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THE THIRD VOLUME.
ODE on St. Cecilia's Day
TWO CHORUSES to the Tragedy of Brutus
To Mr. Addison on his Dialogues on Medals
To Robert, Earl of Oxford, prefixed to Parnelle's poems
To Mr. Jervas, with Dryden's Translation of Fresnoy
To Mrs. Teresa Blount, on leaving Town
Lines occasioned by some Verses by the Duke of Buckingham
To Mr. John Moore, author of the celebrated Worm-Powder
To Mr. Gay, who had congratulated him on finishing his house and
Verses on lying in the bed where the Earl of Rochester had slept at
VII. On the Hon. Robert Digby, and his sister Mary VIII. On Sir Godfrey Kneller
IX. On General Henry Withers
X. On Mr. Elijah Fenton.
XI. On Mr. Gay
XII. Intended for Sir Isaac Newton
XIII. On Dr. Francis Atterbury, Bishop of Rochester
XV. For one who would not be buried in Westminster Abbey THE DUNCIAD, in four Books
A letter to the publisher, occasioned by the first correct edition of the Dunciad
Dunciad, with the hyper-critics of Aristarchus .
Testimonies of Authors
Martinus Scriblerus, of the poem
Richardus Aristarchus, of the Hero of the Poem
I. Preface to the five first imperfect editions of the Dunciad
III. Advertisement to the first edition with notes, in quarto, 1729 381 IV. Advertisement printed in the Journals, 1730
V. Advertisement to the first edition of the fourth book of the
VIII. A parallel of the characters of Mr. Dryden and Mr. Pope
If we cast a transient view over the most celebrated of the modern lyrics, we may observe, that the stanza of Petrarch, which has been adopted by all his successors, displeases the ear, by its tedious uniformity, and by the number of identical cadences. And, indeed, to speak truth, there appears to be little valuable in Petrarch, except the purity of his diction. His sentiments, even of love, are metaphysical and far-fetched. Neither is there much variety in his subjects, or fancy in his method of treating them. Fulvio Testi, Chiabrera, and Metastasio, are much better lyric poets. When Boileau attempted an ode, he exhibited a glaring proof of what will frequently be hinted in the course of these notes, that the writer, whose grand characteristical talent is satiric or moral poetry, will never succeed, with equal merit, in the higher branches of his art. In his ode on the taking of Namur, are instances of the bombastic, of the prosaic, and of the puerile; and it is no small confirmation of the ruling passion of this author, that he could not conclude his ode, but with a severe stroke on his old antagonist Perrault, though the majesty of this species of composition is so much injured by descending to personal satire.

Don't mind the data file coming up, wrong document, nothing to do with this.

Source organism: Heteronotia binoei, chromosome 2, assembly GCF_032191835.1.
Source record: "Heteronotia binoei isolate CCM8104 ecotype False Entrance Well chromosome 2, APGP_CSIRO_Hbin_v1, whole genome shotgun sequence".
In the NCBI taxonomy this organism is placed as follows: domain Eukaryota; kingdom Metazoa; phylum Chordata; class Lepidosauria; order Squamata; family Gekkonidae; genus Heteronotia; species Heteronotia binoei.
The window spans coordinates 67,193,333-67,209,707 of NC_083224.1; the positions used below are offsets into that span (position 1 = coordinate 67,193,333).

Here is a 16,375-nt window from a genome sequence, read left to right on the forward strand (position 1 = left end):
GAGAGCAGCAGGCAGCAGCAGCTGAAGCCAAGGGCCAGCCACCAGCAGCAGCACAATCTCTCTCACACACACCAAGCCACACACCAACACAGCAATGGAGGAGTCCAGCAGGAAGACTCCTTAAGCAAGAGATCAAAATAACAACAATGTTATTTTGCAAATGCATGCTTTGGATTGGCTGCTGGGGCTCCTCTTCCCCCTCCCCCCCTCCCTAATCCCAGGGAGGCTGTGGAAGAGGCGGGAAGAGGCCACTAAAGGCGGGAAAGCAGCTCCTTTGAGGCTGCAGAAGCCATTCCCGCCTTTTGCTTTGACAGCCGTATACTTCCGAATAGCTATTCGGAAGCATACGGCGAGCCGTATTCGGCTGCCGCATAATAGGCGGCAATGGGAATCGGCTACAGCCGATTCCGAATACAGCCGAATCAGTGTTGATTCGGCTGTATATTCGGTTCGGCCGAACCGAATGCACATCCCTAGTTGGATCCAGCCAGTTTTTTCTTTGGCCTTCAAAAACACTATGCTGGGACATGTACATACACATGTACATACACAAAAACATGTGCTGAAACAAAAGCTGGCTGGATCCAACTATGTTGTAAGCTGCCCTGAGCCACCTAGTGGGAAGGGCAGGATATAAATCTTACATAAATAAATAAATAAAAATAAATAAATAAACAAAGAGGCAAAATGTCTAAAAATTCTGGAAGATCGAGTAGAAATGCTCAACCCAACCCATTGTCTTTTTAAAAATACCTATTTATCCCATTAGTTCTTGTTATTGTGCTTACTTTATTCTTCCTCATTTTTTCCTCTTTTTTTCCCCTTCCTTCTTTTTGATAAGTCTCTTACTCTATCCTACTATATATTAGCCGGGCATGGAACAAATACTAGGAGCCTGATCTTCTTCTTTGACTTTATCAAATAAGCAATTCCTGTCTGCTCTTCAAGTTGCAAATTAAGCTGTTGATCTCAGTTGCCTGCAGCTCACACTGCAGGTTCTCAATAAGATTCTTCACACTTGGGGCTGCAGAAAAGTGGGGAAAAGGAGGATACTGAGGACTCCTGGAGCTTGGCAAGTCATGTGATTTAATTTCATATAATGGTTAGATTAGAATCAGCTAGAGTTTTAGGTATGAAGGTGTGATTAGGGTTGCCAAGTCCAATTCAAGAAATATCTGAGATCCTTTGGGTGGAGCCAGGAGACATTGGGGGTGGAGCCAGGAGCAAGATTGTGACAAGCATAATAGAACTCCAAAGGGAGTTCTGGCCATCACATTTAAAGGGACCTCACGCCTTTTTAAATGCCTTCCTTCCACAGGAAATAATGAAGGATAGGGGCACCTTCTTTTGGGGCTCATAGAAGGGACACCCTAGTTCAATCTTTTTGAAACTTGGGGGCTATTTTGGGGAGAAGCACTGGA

"We have had (says Mr. Gray) in our language, no other odes of the sublime kind, than that of Dryden on St. Cecilia's Day: for Cowley, who had his merit, yet wanted judgment, style, and harmony, for such a task. That of Pope is not worthy of so great a master. Mr. Mason, indeed, of
late days, has touched the true chords, and with a masterly hand, in some of his choruses; above all in the last of Caractacus ;
Hark! heard ye not yon footstep dread?" &c.
Gray's Works, 4to. page 25.-Warton.
The foregoing observations on the character of Petrarch, as a Lyric Poet, will scarcely obtain the assent of the admirers of Italian poetry; who will be shocked by the assertions, that his stanza displeases the ear, and that there is not much variety in his subjects, or fancy in his manner of treating them. Such observations are sufficiently answered by the celebrity which still attends his writings, and by the avidity and pleasure with which they continue to be read; and which is now extended to the English reader, by the correctly beautiful translations of LADY Dacre, published by SIG. UGO FOSCOLO, in his very judicious and entertaining Essays on Petrarch." Still more hazardous is the assertion, that Chiabrera, Fulvio Testi, and Metastasio, are better Lyric poets than Petrarch. That the two former are brilliant and spirited writers may be allowed; but to prefer their extravagant figures, eccentric ideas, and impetuous flow of language, to the sustained dignity and purity of style of Petrarch, is, to say the least, not quite consistent with the good taste displayed by Dr. Warton on other occasions. If, instead of those examples, he had referred to their followers, Guidi, Filicaja, and the other eminent Italian poets at the close of the 17th and beginning of the 18th century, who have purified the manner, and chastened the style of their immediate predecessors, he